Mrs. Jones is one tough cookie. She’s the teacher kids don’t want. You can’t get away with anything in her class. There is no fun allowed. It’s work, work, work. And if you don’t work you can forget about recess. Mrs. Jones regularly calls parents when students don’t turn in assignments or if they slip up in class. The parents don’t like her much either. She’s opinionated, blunt, and often confrontational. A lot of parents skip out on parent-teacher conferences. This is fine with Mrs. Jones. She doesn’t need them anyway; her kids are going to learn come hell or high water. And learn they do. Every year, Mrs. Jones’s students outperform the other classes in the school. Her students are too scared to not do well, but they don’t enjoy school much. They’re frequently stressed. Many of them pretend to be sick. Some cry in the morning. Shelby in the back of the room is so worried about getting in trouble she goes through most days with a stomachache.
Miss Violet isn’t too bright. She doesn’t know the curriculum very well and isn’t very effective at teaching what she does know. She doesn’t have great control of her classroom. What Miss Violet really likes–no, loves–is the kids. She spent her high school years babysitting every chance she could and there’s really no better way she can spend a day than with a group of students. She loves talking to them about their lives. She asks about their weekends. She tears up when she finds out about the challenges some of them face at home. She greets them all with a smile every morning and is always nice. Her students adore her and they can’t wait to come to school. In fact, if you ask them their favorite place in the whole world, a lot of them would tell you Miss Violet’s classroom. At the end of the year, Miss Violet’s students don’t do very well on the state test, but they love school and the idea of coming back next year is exciting to them.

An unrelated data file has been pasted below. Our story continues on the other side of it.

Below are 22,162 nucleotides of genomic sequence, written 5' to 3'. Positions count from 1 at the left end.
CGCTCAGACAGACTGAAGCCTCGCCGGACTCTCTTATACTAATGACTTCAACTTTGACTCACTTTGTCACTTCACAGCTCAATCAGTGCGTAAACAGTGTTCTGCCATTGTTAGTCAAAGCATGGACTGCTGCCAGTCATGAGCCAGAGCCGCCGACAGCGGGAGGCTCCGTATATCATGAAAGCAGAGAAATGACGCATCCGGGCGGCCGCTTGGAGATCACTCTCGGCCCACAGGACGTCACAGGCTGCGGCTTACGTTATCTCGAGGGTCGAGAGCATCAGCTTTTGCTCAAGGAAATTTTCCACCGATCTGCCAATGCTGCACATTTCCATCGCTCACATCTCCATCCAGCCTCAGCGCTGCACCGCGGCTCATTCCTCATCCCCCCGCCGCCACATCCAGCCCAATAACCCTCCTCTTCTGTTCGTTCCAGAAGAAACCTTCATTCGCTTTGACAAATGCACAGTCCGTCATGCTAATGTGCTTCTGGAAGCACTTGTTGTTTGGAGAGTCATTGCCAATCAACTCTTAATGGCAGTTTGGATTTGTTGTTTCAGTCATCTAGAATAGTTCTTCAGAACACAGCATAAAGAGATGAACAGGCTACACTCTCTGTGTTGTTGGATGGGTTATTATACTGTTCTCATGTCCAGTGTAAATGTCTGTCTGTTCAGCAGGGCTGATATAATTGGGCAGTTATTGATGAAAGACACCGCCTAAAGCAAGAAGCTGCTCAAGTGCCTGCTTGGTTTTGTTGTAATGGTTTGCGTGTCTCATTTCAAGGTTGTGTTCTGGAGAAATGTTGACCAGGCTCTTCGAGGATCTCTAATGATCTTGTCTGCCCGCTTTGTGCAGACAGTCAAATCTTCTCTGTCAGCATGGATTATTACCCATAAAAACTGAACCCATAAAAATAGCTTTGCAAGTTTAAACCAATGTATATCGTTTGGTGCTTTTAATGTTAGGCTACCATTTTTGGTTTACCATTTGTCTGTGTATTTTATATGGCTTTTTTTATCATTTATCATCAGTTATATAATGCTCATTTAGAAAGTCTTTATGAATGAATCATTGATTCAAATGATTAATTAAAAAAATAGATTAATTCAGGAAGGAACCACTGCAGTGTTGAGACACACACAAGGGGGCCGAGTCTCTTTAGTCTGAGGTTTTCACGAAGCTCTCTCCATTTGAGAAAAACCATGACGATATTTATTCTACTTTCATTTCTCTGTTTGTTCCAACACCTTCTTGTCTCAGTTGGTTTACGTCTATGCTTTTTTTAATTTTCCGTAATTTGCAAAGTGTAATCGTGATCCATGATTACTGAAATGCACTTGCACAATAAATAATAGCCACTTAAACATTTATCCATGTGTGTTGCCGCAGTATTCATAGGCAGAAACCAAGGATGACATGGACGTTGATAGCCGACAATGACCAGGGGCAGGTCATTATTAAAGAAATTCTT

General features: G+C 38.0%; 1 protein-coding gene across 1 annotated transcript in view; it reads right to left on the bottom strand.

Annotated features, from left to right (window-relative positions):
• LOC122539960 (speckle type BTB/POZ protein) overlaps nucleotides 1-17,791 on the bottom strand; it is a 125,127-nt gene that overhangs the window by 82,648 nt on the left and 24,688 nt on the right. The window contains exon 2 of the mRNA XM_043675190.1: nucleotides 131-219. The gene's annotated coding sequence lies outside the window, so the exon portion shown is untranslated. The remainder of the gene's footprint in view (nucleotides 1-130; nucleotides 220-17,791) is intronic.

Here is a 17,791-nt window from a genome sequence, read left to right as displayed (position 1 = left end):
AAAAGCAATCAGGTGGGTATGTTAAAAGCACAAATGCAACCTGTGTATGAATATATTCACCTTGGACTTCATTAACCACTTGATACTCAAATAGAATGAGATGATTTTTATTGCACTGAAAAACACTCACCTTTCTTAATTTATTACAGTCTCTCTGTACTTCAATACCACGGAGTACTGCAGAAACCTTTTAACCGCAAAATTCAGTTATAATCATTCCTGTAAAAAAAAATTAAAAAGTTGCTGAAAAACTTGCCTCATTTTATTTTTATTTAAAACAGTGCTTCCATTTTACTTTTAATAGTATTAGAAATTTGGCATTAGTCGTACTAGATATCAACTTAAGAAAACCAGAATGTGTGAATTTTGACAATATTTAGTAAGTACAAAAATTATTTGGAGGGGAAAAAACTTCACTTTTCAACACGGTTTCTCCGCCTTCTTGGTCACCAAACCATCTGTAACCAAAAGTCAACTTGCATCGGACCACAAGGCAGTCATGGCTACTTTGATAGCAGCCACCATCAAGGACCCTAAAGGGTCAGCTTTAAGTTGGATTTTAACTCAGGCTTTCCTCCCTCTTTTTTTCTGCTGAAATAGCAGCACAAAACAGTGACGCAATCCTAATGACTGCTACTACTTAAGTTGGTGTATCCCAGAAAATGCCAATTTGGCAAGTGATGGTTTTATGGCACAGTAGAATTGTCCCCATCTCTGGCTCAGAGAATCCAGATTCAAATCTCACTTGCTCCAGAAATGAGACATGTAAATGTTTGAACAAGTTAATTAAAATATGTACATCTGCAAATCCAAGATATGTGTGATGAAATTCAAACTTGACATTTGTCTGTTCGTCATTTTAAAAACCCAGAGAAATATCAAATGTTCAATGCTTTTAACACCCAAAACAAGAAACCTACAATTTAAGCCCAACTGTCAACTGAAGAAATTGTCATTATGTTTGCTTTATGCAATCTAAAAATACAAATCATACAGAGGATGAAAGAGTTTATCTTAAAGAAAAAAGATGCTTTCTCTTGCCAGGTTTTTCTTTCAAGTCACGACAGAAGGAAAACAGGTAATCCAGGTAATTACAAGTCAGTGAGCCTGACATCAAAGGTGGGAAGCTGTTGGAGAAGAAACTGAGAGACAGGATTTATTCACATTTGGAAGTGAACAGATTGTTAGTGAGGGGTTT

Which teachers are bad?
Which teacher would you want for your kid?
Would your friends agree, or do their kids have different needs that would be better met by one of the other teachers?
Which teacher would a school district value the most? What about the state?
Should students get a say? After all, aren’t they the “clients?”
If the answer isn’t the same for every one of those questions, then can we truly identify any of the above teachers as bad?
The problem is that the single metric of student achievement doesn’t come close to measuring all of the things we want in good teachers. Yes, we want effective educators. But we also want professionalism and kindness and energy and creativity. We want collegiality and good communication skills. Some want teachers to lead, others want them to follow. Ultimately, each of us wants what’s best for our kid and what’s best for my kid isn’t necessarily what’s best for yours. We have different values and those values are often not the same as the state’s.
So here’s a crazy idea: Before we start labeling teachers as “good” or “bad” maybe someone should actually watch them work. Maybe we should measure the impacts they have on things other than test scores. Maybe we should stop trying to measure things that are immeasurable. And maybe we should recognize that teachers are unique, which is a good thing because so are our parents and students.
I am, once again, partnering with Angela Watson to help promote her 40-Hour Teacher Workweek Club. It’s an online professional development program that has already helped more than 32,000 teachers take control of their time and stay focused on what matters most. The next cohort starts in July, and the Club has been updated to cover emerging best practices for the changes ahead. Click here to join!